· Cost sharing not consistent with economic ownership – the Singapore company has economic ownership of the intangibles in respect of information technology systems, R&D and marketing while sharing the costs with the headquarters. However, the Chinese companies do not have any ownership or entitlement to “intangible related returns” yet still contribute to the cost of developing those intangibles;
· Incorrect cost base – The Chinese companies paid the fees on the basis of the global costs allocated by the headquarters to the Singaporean company, not the portion of the costs allocated to the Singaporean company.
The tax authority claimed that that there was inconsistency in the transfer pricing method and policy, and therefore that adjustments were required in expenses incurred for business proposals, support of IT systems, R&D and marketing.
After four years of discussion and negotiation, the companies have accepted the settlement of more than RMB800 million (including interest) and the tax bureau closed the case in December 2013. This is the first large transfer pricing adjustment case on service fee payments so far in China, with substantial involvement and oversight from the SAT.
A multinational company can provide a range of support and management services for its Chinese subsidiary, including market research, administrative services, technical services, maintenance, design, scientific research, legal and accounting advice, technical assistance associated with transfers of intangible assets, marketing know-how and production know-how. When the Chinese subsidiary pays fees that may be deemed to be excessive for such services provided by the overseas company, the Chinese tax authorities are likely to challenge the arrangement. From our practical experience, the problems frequently encountered during outbound service fee remittances and possible resolutions include:
Generally speaking, this question of whether a benefit has been received can be answered by considering whether an independent enterprise in comparable circumstances would have been willing to pay another independent enterprise for the performance of the activity or would have performed the activity for itself or engaged an unrelated party to do so. If these tests are satisfied, the next stage will be to select the most appropriate method to set the arm’s length rate of the service charges. In practice, comparable uncontrolled price (“CUP”) and cost-plus are the preferred methods.
To avoid the potential risks of the service fee being viewed by the PRC tax authorities as a management fee, taxpayers should ensure that a detailed service agreement is in place and review the service items, the nature, and location of the services provided as well as the associated service descriptions closely. Some companies calculate their service fees payable based on the percentage of profits or sales, but such fees could be considered by the PRC tax authorities as management fees. Therefore, this should be avoided.
As a practical matter, even if it is quite clear to the overseas company that no PE exists as a result of the services provided, it should still prepare to defend its position to the PRC tax authorities. If, during the provision of services, the parent company dispatches personnel to China to participate in the service project, it might be prudent for them to carefully arrange the time for the dispatched personnel to stay in China to avoid the risk of being constituted a PE.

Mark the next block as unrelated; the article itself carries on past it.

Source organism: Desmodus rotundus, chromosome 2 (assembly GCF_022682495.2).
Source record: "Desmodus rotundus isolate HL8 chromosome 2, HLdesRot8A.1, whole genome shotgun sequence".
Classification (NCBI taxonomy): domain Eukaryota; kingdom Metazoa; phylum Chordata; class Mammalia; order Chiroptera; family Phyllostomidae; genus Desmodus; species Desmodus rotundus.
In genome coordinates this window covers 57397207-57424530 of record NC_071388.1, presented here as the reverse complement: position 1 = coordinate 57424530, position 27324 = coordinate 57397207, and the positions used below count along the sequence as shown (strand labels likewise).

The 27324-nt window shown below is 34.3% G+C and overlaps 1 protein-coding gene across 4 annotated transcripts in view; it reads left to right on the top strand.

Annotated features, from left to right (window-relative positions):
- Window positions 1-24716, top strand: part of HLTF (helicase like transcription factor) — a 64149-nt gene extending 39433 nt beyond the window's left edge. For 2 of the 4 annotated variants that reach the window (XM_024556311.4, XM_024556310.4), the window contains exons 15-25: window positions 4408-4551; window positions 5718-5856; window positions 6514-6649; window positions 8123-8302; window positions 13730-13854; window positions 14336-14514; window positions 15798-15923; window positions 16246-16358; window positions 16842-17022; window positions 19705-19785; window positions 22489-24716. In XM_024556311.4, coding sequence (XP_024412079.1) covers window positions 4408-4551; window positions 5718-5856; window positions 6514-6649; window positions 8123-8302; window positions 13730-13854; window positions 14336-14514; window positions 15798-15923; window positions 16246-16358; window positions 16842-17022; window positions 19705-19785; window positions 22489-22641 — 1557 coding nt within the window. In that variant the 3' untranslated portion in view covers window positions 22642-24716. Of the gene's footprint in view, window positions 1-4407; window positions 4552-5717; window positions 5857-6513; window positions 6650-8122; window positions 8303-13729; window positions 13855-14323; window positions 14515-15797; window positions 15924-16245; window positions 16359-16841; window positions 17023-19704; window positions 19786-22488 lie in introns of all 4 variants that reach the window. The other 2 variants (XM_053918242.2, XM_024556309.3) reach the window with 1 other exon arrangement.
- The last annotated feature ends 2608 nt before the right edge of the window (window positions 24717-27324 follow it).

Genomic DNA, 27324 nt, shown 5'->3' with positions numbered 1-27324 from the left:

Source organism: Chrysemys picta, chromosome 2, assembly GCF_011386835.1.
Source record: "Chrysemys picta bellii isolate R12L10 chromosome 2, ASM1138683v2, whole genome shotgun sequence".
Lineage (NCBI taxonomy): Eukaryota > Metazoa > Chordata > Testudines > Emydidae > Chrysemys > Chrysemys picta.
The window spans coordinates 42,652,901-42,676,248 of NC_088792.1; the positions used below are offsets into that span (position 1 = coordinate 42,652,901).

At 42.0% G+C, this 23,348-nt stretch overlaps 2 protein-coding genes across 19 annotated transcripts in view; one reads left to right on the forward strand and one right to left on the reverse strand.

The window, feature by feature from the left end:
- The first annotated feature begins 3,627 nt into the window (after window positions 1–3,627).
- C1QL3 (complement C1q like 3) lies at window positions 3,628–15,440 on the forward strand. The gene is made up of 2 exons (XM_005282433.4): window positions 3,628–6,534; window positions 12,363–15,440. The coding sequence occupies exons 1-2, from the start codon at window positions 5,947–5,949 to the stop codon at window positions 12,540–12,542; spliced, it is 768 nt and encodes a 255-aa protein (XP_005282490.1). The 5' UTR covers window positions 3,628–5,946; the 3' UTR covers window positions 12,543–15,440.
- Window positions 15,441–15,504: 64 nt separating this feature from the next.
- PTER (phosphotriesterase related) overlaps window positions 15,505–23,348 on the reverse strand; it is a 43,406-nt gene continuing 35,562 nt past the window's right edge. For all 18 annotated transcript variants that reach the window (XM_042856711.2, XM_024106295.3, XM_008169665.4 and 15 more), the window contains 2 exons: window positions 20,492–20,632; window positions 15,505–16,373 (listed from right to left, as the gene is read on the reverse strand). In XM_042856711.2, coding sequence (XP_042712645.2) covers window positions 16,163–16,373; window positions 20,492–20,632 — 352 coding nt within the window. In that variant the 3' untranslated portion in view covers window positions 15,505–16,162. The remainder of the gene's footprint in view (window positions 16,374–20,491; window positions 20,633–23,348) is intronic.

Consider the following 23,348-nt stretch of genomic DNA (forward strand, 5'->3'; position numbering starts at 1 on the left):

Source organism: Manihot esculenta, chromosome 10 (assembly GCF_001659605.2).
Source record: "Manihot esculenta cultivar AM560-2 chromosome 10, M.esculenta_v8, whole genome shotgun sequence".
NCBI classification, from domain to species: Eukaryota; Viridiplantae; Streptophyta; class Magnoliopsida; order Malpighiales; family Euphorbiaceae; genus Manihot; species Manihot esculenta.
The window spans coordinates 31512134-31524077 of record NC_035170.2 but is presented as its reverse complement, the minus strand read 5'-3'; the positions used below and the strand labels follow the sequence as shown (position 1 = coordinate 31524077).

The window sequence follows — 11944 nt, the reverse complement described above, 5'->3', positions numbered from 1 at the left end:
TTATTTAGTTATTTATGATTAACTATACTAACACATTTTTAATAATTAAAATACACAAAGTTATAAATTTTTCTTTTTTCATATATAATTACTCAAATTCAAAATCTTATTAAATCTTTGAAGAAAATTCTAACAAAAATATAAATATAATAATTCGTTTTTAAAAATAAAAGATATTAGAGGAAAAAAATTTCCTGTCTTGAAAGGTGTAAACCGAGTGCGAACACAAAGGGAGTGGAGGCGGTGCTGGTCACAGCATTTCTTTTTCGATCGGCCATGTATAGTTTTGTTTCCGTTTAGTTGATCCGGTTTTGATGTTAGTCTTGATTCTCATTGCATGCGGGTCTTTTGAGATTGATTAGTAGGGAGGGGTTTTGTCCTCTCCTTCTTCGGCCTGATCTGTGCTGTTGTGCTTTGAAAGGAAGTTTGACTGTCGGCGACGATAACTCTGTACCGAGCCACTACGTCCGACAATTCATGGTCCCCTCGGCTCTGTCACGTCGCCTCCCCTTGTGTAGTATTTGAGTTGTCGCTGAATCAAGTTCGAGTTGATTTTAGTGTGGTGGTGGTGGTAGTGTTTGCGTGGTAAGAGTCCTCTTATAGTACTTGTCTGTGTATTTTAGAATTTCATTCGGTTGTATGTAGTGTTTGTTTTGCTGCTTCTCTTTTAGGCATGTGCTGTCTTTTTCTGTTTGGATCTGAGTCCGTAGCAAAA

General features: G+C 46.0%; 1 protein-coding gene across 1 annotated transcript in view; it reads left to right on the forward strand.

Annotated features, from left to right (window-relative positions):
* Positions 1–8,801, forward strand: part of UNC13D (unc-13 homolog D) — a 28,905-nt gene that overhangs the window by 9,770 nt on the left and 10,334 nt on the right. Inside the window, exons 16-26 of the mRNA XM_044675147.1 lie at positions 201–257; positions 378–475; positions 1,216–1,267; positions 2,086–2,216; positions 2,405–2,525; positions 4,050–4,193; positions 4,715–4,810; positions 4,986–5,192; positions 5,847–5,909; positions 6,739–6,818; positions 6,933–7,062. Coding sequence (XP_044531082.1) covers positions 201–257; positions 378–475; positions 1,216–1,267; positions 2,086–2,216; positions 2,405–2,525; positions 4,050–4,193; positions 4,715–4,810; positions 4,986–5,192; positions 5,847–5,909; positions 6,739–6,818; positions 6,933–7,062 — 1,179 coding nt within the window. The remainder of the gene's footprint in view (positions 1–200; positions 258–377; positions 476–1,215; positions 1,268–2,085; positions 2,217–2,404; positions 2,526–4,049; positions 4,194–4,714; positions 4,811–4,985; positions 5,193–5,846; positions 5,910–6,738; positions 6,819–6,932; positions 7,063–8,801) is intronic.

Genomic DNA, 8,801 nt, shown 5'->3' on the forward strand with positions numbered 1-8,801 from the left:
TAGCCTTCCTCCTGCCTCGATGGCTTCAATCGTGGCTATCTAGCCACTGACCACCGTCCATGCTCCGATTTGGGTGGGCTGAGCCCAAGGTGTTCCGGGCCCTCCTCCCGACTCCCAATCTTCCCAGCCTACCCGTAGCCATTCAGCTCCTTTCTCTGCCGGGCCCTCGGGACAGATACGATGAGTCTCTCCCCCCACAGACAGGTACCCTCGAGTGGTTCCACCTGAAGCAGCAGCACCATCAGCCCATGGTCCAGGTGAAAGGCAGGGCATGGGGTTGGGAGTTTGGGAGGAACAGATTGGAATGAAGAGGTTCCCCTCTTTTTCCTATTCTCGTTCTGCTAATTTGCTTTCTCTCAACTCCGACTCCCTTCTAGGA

A service contract should avoid using the words "technical services" as much as possible, so that service fees are not regarded as royalties by the PRC tax authorities. If enterprises also need to pay royalties and service fees to their offshore parent companies, they should specify the contents, payment terms and amounts of royalties and service fees in the separately-signed contracts for royalties and service fees.
Although the new stipulation enables enterprises to make foreign payments more conveniently, there are still many potential problems that need to be managed carefully. If the company does not need to urgently make the service fee remittance, it could submit a return in advance, or consult with the in-charge tax authority on the tax items before completing the tax registration and remittances.
As Chinese tax officials are becoming more and more sophisticated in the area of transfer pricing, they are starting to seriously look at the arm’s length nature of service fees paid to overseas group companies. Multinational groups should take proactive steps to understand commercial reality of a business and to properly design their transfer pricing systems to address potential risks. It is of course too late to prepare transfer pricing documentation to defend a position when the company is under transfer pricing investigation or audit.
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Dr Jian Li（Kunda Tax Consulting (Shanghai) Limited）
MOBILE： +86 1391 815 5492
Jian is a Senior Partner at Kunda Tax Consulting (Shanghai) Limited with more than 15 years’ experience in transfer pricing consulting. He provides transfer pricing services in the Greater China region, in both English and Chinese.
Kunda Tax Consulting (Shanghai) Limited